ffffl*ckr — Use it to find the Flickr photos you like using the simple idea that people whose work you like, probably like stuff you'll like. You start with a set of pictures. If you authenticate, it'll use 20 of your last 100 favorites, otherwise it'll start with somebody else's favorites. Click any picture to load more. Don't like what that person likes? Scroll back and click a different picture you like. [more inside]
Toothy tubes of hunger. SharkweekFilter. Good snaps.
This Summer’s Sexiest Images From Saturn. From a billion miles away, the Cassini spacecraft continues to send spectacular images of Saturn and its moons. Cassini has been flying since 1997 and arrived at Saturn in 2004 after flybys of Earth, Venus and Jupiter. Its mission was originally slated to end in 2008, but it got its first 27 month extension to witness Saturn’s equinox. This year, it was given another life extension until 2017 to keep exploring until Saturn’s northern hemisphere summer solstice. [previously] [more inside]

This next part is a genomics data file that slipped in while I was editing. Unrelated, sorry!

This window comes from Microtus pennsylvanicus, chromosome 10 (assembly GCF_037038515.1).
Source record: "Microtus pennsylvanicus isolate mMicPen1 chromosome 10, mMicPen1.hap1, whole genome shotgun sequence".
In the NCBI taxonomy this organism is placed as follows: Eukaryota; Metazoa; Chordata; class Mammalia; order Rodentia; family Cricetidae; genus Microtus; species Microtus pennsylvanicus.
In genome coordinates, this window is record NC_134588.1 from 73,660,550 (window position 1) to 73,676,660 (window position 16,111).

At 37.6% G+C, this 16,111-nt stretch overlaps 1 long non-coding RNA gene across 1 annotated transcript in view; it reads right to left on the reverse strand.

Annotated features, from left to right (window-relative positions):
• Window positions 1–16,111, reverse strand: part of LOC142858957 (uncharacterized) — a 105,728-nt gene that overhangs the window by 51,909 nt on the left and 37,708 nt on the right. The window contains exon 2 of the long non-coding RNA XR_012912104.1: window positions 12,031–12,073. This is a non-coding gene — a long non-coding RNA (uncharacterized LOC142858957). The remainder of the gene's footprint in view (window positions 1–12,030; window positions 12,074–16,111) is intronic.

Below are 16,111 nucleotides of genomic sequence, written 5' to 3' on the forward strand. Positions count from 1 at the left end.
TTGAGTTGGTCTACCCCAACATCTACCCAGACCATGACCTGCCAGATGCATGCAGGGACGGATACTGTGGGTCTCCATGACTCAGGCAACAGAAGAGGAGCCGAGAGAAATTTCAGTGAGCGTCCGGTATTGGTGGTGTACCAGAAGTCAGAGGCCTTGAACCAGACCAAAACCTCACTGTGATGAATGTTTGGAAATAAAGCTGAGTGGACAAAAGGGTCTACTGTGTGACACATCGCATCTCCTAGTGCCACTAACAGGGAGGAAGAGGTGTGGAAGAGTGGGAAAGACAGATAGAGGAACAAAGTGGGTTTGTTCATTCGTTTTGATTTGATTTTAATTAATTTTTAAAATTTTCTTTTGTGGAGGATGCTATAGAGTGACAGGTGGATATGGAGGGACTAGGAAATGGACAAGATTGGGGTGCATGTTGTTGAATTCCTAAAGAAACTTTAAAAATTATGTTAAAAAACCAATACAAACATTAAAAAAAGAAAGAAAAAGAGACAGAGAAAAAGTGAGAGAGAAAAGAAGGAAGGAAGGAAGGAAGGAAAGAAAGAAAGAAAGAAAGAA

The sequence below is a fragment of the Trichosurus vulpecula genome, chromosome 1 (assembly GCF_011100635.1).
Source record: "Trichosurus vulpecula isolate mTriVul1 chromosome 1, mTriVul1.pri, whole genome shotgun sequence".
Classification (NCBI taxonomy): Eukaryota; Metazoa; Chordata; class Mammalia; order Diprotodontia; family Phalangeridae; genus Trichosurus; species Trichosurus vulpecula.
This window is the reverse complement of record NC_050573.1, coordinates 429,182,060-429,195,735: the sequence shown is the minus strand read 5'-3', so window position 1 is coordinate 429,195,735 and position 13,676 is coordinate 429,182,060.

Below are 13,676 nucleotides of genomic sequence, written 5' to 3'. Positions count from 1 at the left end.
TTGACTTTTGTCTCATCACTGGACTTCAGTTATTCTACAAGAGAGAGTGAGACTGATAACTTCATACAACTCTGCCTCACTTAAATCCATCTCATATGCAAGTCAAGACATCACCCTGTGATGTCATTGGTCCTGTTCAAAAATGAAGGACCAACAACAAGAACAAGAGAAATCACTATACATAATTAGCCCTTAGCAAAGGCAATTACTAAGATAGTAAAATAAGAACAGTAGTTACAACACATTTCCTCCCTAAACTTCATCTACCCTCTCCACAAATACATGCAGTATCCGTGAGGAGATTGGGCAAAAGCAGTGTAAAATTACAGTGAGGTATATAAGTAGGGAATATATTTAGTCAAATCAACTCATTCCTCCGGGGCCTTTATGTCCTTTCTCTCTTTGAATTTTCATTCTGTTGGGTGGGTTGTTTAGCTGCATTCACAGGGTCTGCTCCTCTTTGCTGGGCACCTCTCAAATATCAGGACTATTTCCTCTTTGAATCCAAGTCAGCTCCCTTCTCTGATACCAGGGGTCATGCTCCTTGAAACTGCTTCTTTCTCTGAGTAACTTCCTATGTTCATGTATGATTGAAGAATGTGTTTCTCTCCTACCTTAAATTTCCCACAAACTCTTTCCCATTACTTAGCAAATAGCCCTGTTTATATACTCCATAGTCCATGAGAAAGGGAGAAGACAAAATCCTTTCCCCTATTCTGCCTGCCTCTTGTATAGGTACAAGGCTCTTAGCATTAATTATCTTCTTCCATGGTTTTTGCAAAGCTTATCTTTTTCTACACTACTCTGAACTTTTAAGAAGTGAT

Fortepan is a collection of 4973 found amateur photos sourced mainly in Budapest. Pick a year and browse - photos are organized in chronological order from 1900 to 1990, accessible via a slider. "Users are encouraged to use, copy, send to friends, clip or paste the photos, which are free for they are not our property." (via Szanalmas, sometimes nsfw)
Mike Snook collects police patches from all over the United States, including state, local, federal, and many K-9 units. Yes, the site design is unfortunate but the collection is really cool.